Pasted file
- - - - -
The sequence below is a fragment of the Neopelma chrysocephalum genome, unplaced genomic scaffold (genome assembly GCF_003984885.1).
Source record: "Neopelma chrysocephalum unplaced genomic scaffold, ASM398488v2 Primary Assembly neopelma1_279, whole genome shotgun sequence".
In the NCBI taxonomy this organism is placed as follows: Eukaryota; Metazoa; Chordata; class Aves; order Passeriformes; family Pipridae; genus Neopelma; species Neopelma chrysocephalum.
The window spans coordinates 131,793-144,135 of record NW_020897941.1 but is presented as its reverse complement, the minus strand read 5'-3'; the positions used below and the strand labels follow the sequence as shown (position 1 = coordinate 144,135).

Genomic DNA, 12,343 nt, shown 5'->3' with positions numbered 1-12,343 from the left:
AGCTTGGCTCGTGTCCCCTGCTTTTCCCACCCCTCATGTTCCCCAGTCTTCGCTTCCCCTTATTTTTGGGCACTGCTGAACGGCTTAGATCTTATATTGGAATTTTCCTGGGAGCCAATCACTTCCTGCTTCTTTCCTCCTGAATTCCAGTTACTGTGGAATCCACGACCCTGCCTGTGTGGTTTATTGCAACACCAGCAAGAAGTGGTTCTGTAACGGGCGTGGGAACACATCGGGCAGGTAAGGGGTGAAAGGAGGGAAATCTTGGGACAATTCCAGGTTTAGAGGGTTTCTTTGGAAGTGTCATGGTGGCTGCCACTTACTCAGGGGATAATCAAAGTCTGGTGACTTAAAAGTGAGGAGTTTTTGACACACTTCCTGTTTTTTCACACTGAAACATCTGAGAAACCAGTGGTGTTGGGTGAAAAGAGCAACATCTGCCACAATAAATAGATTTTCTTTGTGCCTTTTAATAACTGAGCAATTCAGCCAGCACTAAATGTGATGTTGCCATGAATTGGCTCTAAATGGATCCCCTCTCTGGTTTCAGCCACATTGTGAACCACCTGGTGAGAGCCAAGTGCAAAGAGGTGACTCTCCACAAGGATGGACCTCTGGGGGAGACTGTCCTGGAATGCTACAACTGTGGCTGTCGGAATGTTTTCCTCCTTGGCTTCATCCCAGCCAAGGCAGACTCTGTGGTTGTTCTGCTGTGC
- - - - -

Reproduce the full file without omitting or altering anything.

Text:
The sequence below is a fragment of the Neopelma chrysocephalum genome, unplaced genomic scaffold (genome assembly GCF_003984885.1).
Source record: "Neopelma chrysocephalum unplaced genomic scaffold, ASM398488v2 Primary Assembly neopelma1_279, whole genome shotgun sequence".
In the NCBI taxonomy this organism is placed as follows: Eukaryota; Metazoa; Chordata; class Aves; order Passeriformes; family Pipridae; genus Neopelma; species Neopelma chrysocephalum.
The window spans coordinates 131,793-144,135 of record NW_020897941.1 but is presented as its reverse complement, the minus strand read 5'-3'; the positions used below and the strand labels follow the sequence as shown (position 1 = coordinate 144,135).

Genomic DNA, 12,343 nt, shown 5'->3' with positions numbered 1-12,343 from the left:
AGCTTGGCTCGTGTCCCCTGCTTTTCCCACCCCTCATGTTCCCCAGTCTTCGCTTCCCCTTATTTTTGGGCACTGCTGAACGGCTTAGATCTTATATTGGAATTTTCCTGGGAGCCAATCACTTCCTGCTTCTTTCCTCCTGAATTCCAGTTACTGTGGAATCCACGACCCTGCCTGTGTGGTTTATTGCAACACCAGCAAGAAGTGGTTCTGTAACGGGCGTGGGAACACATCGGGCAGGTAAGGGGTGAAAGGAGGGAAATCTTGGGACAATTCCAGGTTTAGAGGGTTTCTTTGGAAGTGTCATGGTGGCTGCCACTTACTCAGGGGATAATCAAAGTCTGGTGACTTAAAAGTGAGGAGTTTTTGACACACTTCCTGTTTTTTCACACTGAAACATCTGAGAAACCAGTGGTGTTGGGTGAAAAGAGCAACATCTGCCACAATAAATAGATTTTCTTTGTGCCTTTTAATAACTGAGCAATTCAGCCAGCACTAAATGTGATGTTGCCATGAATTGGCTCTAAATGGATCCCCTCTCTGGTTTCAGCCACATTGTGAACCACCTGGTGAGAGCCAAGTGCAAAGAGGTGACTCTCCACAAGGATGGACCTCTGGGGGAGACTGTCCTGGAATGCTACAACTGTGGCTGTCGGAATGTTTTCCTCCTTGGCTTCATCCCAGCCAAGGCAGACTCTGTGGTTGTTCTGCTGTGC